Look here, before the altar, where it is represented what I have just said. (At the foot of the altar there is a decoration where the Eucharist and three zucchettos are represented - editor’s note) Take a nice picture because in this image there is everything. It is easy to identify the three zucchettos: Peter the white one, Paul the golden one and, modestly, the undersigned is the violet one. There is also the triumph of the Eucharist, giving vitality and nourishment, sky, earth and sea and abundant grace. This reminds me of Saint Augustine's words: "Where abundant is sin, the grace has overabounded." Look at the flow of grace coming out from this amphora, this is the redemption that has changed the History of Man, so we are no longer as we were before. The sword is the Word of God penetrating in depth and remains stuck within us. All this must really push us to pray for the Church.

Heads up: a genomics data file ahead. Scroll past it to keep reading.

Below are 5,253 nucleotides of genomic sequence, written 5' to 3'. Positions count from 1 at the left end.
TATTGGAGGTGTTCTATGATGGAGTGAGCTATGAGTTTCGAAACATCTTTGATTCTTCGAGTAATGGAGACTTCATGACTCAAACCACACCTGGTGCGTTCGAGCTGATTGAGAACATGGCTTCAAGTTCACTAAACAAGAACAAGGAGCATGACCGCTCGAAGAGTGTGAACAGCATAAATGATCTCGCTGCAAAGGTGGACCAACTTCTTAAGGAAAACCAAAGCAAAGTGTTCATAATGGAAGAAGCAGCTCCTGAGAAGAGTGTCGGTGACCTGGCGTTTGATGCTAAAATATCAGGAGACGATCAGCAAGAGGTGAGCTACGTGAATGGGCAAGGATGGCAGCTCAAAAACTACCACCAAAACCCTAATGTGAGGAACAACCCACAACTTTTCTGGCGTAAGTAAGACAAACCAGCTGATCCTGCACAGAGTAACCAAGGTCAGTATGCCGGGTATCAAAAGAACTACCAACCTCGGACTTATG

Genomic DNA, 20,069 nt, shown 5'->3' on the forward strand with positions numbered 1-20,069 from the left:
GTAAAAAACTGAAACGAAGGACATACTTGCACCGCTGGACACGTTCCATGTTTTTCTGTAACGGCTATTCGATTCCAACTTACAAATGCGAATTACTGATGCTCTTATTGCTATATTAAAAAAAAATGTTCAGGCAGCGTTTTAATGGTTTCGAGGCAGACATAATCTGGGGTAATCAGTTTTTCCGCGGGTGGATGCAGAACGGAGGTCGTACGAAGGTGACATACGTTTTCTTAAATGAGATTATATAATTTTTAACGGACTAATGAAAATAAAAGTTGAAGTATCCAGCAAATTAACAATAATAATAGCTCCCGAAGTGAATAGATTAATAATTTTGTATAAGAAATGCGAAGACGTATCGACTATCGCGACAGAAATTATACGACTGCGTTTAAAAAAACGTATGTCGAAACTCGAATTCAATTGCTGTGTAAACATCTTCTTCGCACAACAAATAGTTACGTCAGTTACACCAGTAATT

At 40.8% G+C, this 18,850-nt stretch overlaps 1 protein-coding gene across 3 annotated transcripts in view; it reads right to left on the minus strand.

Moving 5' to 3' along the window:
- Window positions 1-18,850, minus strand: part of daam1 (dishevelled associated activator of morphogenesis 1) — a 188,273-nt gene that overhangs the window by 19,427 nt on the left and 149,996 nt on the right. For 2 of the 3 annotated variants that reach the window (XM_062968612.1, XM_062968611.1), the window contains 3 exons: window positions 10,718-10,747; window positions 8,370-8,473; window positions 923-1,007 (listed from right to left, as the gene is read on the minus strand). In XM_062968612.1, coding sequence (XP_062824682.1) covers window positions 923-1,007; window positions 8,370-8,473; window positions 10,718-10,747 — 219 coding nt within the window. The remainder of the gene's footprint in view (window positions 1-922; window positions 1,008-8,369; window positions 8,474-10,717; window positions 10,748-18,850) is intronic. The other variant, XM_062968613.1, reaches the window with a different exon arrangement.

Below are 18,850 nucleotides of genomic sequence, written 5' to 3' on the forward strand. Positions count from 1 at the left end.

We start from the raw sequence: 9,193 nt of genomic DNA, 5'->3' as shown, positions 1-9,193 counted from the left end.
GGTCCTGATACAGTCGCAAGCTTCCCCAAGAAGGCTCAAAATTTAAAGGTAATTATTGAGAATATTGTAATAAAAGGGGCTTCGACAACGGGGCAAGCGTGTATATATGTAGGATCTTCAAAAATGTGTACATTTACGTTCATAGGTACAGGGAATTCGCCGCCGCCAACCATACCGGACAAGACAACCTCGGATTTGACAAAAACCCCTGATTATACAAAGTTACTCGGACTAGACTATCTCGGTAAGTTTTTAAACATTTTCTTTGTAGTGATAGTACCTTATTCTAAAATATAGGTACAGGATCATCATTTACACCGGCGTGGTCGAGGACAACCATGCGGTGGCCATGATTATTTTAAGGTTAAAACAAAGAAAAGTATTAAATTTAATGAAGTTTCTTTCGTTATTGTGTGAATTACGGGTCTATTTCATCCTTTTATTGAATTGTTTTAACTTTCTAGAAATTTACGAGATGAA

We will see you again in September, you all will stay on and you know it, for you will not die; so long as there is no triumph, no one in the community will die. Pray for the Church, it is the only intention I leave to you and entrust you with for these two months. Let us pray for the Church, we must give the best of ourselves, so God, with His strength, urged by our poor prayers, may realize, as soon as possible, what we are waiting for. The rendezvous is on September 6, at the thaumaturgic place at the San Lorenzo spring. We return to the origins after three years. From there, near that spring, thirty-seven years ago, our story begun and who knows if it ends there with a closing that has a link to the beginning. Beginning and ending always in the name of the Mother of the Eucharist, in the name of the Eucharist.